Speaker 4:

I , I like, I like what you said about this not being a project. Um, you know, I feel like we have a lot of conversations in about d E I that makes it feel like it's, if we check these four boxes, we're done racism's over, we're all good. I don't have to think about this or talk about this anymore. And what you're describing is a very different approach. And Dr. Gonzalez, I don't know if you had anything you wanted to add here.

Speaker 6:

Yeah, I was gonna say that I concur with Francis . You know, one of the comments that she made, and it's spot on , is, you know, I think that , um, you know, as I reflect on some of the efforts here, and actually Milwaukee mirrors Cleveland in many ways, we also have taken that same stance of , um, you know, certainly the city, the county , uh, and a number of , um, organizations as well, including ours as a health system, took that position of calling , uh, racism a public health crisis. Uh, but certainly to Francis point, it cannot just be flower rewards . You have to back that up with actions. And I think that for us, it was really important , um, to really understand and really engage the community in what we're calling community conversations. And so we've had them with the L G B T community, with the Hmong community, cuz we have the third largest Hmong community here in our state as part of the resettlements back in the seventies with our Latinx community, black African American community. And one of the things that we learned is that, right, as we know, many of our communities, they know what the solutions are, they understand what the issues are. And so if we can come in with humility , um, into this conversation, right, and engage them and build trust, then we are gonna be able, right, to not only understand that and gain that insight , but then it's gonna actually help us to understand what do we need to do as a healthcare system, right? To meet the needs of the communities that we serve in. So for us, it actually , um, ended up , um, in terms of the actions that we took to look at examining our own biases, we actually now have rolled out education for all of our staff. And not just in terms of just knowledge base or creating greater awareness, it's really about sustaining it in terms of behaviors and actions that we need, especially our providers, right? Uh, to understand and to sustain over time. It's also about our commitment, because we send a one to three for equity pledge from the American Hospital Association to understand are we stratify our data, right? And if we are, what is our data telling us, right? In terms of serving our communities? Um, and we have found out that certainly there's a lot of disparities across the board when we're looking at whether it's diabetes management, whether it's cardiovascular issues, whether it's actually something as simple as readmissions, right? So for us, it has been really important to understand , um, and certainly stratify the data and then use the data to then guide us in terms of the , um, um, opportunities that we have and solutions that we can create here. It's also about trading people with dignity and respect. And for us, that's foundational, that's paramount because it's one of our , um, certainly our values. And then fourth is about leading change by addressing all of this. And, and Francis made this point that it's actually, you know, you're part of the ecosystem, so who else do you need to bring in, right? From a social determinants of health model as well. So we work with a number of organizations, community-based organizations , uh, federally qualified health centers to really address this issues holistically in our community. And I think that that has become the , uh, proven formula for our system and for our community. Last comment that I'll make is that we went as far as not only putting this right and making this commitment, this anti-racism and anti-racist pledge that we've taken now has become a banner that we have actually in all of our facilities. So it's a great reminder, and from an accountability standpoint, it's great that we have done that because what it does is now it's holding us accountable to the promise that we have made to our communities at large, right? Whether , uh, whether it is our staff, whether it's our patients, whether it's a community at large that is coming through those doors as consumers perhaps, right? Or, or just to visit , um, family members or friends in our hospital systems. So that's part of what we have done here and how we're seeing that it's playing a greater role and really addressing , um, the issues in our, in our community here in the grid Milwaukee area.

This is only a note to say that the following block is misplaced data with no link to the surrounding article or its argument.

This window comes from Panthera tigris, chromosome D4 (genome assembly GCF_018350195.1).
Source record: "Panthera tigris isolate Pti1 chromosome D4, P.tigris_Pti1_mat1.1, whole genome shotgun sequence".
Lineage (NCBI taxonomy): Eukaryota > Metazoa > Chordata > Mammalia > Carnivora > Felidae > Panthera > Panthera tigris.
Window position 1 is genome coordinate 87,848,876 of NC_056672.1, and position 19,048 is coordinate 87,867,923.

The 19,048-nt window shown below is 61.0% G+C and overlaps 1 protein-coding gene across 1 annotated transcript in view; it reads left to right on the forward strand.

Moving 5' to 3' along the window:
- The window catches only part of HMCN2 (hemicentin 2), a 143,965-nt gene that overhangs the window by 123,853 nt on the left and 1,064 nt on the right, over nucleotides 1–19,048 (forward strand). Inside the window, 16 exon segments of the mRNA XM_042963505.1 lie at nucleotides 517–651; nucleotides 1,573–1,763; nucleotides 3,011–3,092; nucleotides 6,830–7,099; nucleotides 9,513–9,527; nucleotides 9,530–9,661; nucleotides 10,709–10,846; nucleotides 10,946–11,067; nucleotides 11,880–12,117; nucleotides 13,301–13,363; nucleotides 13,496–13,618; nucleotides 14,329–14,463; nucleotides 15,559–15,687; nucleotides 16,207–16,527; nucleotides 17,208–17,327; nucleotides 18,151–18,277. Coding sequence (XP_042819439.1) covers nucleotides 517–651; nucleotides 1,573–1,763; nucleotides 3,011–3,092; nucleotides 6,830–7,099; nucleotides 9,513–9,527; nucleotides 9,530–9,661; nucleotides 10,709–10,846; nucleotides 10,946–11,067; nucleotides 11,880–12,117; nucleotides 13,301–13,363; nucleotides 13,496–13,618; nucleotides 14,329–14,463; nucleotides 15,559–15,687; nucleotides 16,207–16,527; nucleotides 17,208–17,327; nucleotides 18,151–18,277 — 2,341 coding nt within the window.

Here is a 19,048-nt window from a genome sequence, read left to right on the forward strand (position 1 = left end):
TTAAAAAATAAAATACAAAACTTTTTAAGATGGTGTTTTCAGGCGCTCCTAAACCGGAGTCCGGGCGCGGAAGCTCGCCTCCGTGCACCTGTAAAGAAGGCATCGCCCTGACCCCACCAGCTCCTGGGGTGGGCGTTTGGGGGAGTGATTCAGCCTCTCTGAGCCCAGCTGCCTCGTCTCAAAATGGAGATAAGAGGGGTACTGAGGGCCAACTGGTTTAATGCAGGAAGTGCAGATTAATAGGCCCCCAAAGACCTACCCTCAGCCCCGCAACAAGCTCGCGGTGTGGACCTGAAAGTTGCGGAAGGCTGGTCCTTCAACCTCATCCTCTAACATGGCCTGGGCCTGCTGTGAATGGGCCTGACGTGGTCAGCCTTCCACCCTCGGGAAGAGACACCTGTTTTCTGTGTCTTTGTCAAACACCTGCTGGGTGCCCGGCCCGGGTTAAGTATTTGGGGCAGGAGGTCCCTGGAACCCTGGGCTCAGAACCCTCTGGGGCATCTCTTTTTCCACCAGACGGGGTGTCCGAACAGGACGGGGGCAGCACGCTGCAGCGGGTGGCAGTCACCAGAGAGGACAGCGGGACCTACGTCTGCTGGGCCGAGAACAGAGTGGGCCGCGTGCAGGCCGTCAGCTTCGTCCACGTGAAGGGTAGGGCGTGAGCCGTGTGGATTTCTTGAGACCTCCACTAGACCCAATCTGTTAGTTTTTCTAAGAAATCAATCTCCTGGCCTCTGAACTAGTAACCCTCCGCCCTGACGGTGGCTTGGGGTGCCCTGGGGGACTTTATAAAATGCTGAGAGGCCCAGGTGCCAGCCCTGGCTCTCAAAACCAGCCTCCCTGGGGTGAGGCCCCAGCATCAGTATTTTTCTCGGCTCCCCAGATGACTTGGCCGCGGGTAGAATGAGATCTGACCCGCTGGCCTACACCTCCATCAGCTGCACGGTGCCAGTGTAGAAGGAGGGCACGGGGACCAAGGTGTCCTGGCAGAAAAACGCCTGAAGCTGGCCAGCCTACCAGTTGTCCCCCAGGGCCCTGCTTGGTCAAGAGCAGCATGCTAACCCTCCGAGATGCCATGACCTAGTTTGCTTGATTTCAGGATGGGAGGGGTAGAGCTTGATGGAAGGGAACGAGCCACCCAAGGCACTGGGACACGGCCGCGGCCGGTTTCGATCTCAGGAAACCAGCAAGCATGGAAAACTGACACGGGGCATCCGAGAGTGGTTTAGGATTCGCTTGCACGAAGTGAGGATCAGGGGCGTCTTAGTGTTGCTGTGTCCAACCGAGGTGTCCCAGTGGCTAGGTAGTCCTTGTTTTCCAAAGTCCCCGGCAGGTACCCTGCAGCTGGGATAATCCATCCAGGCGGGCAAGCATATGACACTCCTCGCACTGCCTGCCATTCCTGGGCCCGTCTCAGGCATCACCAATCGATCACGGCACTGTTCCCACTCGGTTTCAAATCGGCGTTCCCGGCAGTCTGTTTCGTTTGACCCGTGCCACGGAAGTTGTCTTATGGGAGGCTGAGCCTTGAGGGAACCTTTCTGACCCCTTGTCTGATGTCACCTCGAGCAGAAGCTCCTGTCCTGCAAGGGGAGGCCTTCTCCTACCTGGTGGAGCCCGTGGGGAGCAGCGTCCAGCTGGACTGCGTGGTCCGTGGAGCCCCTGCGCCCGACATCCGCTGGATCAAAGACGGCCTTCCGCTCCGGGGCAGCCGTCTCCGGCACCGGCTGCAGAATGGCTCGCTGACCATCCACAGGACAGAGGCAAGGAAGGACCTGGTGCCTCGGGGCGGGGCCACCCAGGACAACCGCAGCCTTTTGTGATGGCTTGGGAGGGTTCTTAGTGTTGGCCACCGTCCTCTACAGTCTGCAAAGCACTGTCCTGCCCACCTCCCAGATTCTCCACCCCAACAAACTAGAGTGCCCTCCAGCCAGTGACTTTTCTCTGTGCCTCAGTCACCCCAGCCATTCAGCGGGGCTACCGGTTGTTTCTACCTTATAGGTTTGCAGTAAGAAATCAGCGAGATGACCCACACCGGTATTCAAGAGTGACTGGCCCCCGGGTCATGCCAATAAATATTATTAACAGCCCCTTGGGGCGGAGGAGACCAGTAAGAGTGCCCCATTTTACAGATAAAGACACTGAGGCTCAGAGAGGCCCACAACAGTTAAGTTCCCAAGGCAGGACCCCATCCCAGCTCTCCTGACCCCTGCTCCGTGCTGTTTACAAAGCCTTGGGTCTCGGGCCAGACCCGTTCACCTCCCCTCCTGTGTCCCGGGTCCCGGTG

Speaker 5: